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Vegetable Gardening: It took awhile, but.

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Forum: Vegetable GardeningReplies: 11, Views: 177
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Brook
Richmond, KY
(Zone 6b)

June 17, 2002
12:43 PM

Post #33072

...there are finally tomatoes showing on some of my plants. Both the Lenny & Gracies Kentucky Heirloom, and the Lumpy Red have tiny green tomatoes. Yay!

Like Melody, I was almost dispairing of seeing a crop this year. We had a long, cold, _very_ wet spring. Seedlings were overly large and had to be trenched under black plastic. The monsoons continued, however. Indeed, they still are. So I was worried about them actually rotting.

But things are shaping up. It looks like, if nothing else, I'll at least get enough for new seed.



melody

melody
Benton, KY
(Zone 7a)


June 17, 2002
1:01 PM

Post #283356

I've got blooms! I tried to keep them picked off till tomatoes were in the ground,as I didn't want them setting fruit.The Jaune Flammee,Uncle Mark Bagby and Burbank Slicing were blooming as of Sat.

I have cucumbers up .They're Straight 8's I didnt want to risk my heirloom seeds this season,so I went and bought a couple packs of these. At least they're OP.

Yellow Summer Crookneck...c.pepo are up
Butternut c.moschata are up
Kuri Red c.maxima should be any time.

My okra is starting to come up too. Dad Speegle's Special..an heirloom from SSE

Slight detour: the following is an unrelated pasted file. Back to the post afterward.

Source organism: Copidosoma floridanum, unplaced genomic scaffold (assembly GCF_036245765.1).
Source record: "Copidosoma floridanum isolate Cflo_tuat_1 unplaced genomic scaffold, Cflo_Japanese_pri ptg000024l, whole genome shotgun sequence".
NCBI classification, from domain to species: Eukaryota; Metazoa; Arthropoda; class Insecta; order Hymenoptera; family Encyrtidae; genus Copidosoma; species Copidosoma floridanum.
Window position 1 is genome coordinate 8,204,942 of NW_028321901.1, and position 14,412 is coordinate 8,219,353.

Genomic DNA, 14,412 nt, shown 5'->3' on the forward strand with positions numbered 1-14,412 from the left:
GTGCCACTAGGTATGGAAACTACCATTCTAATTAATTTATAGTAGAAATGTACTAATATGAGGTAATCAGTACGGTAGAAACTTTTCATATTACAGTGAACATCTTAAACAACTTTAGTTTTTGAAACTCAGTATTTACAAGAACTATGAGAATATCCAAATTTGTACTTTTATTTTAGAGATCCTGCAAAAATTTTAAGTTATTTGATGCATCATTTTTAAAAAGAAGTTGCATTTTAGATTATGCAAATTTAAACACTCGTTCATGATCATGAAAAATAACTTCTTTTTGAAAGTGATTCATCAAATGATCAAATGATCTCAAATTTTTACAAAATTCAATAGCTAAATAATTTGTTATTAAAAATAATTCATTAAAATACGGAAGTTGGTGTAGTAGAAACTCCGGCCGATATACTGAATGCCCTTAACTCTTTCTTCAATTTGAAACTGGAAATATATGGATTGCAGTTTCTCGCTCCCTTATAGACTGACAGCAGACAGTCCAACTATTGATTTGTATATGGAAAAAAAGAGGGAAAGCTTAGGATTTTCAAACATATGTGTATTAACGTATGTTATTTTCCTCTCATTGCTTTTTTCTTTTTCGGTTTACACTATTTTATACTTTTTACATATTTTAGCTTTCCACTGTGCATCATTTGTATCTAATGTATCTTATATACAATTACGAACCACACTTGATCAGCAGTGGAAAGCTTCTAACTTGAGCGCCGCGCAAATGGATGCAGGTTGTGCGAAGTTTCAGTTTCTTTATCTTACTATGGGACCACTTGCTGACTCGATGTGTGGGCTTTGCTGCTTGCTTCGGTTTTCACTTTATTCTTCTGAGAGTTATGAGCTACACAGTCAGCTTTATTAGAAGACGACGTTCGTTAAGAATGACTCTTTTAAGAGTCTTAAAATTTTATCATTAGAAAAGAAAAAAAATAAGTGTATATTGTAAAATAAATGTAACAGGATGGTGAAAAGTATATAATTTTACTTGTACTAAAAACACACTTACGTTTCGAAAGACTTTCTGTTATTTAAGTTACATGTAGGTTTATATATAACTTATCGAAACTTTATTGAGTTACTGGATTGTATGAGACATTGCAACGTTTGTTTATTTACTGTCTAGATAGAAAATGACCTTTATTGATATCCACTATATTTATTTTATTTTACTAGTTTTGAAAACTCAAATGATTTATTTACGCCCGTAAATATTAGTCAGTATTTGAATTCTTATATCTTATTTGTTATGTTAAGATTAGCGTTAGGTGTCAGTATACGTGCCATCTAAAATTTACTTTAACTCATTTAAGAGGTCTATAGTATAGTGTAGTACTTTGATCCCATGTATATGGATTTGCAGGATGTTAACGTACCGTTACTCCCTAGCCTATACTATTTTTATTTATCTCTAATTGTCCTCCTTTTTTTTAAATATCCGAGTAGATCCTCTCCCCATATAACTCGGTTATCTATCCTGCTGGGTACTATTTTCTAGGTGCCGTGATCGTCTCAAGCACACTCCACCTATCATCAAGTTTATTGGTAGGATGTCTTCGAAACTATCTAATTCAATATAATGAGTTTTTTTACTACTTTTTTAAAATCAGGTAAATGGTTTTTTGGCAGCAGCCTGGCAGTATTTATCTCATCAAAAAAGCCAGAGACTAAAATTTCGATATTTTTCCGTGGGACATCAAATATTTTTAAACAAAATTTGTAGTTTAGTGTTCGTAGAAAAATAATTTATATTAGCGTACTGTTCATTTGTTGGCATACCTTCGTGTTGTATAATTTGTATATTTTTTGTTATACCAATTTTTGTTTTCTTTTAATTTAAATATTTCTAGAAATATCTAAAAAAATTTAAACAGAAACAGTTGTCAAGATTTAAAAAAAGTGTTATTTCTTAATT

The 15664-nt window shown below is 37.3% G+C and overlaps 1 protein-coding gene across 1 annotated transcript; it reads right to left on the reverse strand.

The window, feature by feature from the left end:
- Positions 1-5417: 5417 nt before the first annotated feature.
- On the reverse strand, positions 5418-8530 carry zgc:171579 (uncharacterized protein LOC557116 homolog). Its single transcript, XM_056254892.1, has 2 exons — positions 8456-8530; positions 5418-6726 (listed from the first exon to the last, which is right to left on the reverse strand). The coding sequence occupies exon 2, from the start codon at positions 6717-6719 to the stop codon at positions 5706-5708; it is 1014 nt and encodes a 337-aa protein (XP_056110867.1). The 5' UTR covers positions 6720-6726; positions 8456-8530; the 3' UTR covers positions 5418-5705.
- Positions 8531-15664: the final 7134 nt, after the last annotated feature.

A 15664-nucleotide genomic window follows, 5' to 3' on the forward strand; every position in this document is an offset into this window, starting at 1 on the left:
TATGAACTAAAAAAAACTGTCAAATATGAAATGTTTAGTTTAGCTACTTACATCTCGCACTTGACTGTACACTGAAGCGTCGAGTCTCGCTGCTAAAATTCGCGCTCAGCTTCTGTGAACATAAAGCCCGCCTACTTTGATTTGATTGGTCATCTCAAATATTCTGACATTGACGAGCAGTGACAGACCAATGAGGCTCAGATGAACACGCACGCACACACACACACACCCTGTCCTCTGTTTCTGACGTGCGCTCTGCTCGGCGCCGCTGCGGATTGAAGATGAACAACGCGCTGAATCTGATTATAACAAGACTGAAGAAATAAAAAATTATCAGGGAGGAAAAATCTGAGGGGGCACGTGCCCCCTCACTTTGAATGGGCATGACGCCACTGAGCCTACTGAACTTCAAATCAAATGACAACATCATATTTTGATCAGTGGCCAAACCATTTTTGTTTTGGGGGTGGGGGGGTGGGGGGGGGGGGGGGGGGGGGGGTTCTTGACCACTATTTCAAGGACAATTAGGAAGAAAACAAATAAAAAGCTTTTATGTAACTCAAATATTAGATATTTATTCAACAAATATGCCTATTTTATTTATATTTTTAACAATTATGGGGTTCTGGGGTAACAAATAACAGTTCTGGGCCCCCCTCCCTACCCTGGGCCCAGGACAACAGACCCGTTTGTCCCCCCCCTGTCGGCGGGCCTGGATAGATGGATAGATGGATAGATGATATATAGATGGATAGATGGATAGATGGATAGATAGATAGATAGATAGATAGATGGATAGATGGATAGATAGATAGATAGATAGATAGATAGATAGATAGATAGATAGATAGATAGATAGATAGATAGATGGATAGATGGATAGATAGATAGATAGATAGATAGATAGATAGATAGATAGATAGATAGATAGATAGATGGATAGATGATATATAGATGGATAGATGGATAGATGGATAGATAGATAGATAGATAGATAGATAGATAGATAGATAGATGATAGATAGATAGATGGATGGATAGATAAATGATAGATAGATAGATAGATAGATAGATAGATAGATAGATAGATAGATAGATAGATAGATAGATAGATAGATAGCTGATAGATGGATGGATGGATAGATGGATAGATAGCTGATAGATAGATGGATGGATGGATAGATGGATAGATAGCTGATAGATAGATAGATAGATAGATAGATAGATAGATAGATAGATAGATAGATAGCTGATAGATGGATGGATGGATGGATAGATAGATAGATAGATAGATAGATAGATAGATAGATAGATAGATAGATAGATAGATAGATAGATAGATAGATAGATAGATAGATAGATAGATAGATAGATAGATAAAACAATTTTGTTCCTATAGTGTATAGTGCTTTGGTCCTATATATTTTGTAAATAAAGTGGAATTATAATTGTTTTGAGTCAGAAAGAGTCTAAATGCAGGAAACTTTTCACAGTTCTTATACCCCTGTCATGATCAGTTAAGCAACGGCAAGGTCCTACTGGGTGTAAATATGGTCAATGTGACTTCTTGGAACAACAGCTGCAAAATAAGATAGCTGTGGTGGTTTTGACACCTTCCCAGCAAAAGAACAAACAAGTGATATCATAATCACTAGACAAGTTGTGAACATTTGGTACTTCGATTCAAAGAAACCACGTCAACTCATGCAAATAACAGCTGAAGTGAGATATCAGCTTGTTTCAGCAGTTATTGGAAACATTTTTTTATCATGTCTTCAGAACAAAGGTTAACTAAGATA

The beans have not been in the ground long enough...maybe by Tues.I'll see some activity.
Horseshoe
Efland, NC
(Zone 7a)

June 17, 2002
3:33 PM

Post #283467

My DePinto's are growing like gangbusters! Lots and lots of fruit on them, and the plants are very bushy! I tied up some of the stalks and a few side shoots but just can't keep up with them all so may run strings along each side o the row. (None of the fruit is ripe yet. Bet they ripen when I'm in Tenn.)
lupinelover
Grove City, OH
(Zone 6a)


June 18, 2002
12:50 PM

Post #284195

Melody, I planted my bean seeds Friday morning; like you, the ground was much too wet and cold to risk before that. Yesterday the first one was poking up! And no, I didn't pre-sprout them like the more energetic people. LOL They are bush varieties so should produce well this summer.

Is it worth a try to get some of yours in the ground in the next day or two?

Kathy
Brook
Richmond, KY
(Zone 6b)

June 18, 2002
12:53 PM

Post #284199

According to a local farmer, we can plant beans in Kentucky as late as July 1 with a fair assurance of bringing in a crop.

melody

melody
Benton, KY
(Zone 7a)


June 18, 2002
1:08 PM

Post #284215

My beans were planted Sat. I didn't make myself clear. The whole garden is completely in the ground.Hopefully,I'll see beans this morning poking up.

Brook is right,lots of people around here are just getting their gardens in.Some for the 3rd or 4th time. I just didn't dare lose my seed to risk it.

And when I finally put them in the ground,I planted varieties that I had abundance of,or could lose if it washed them out.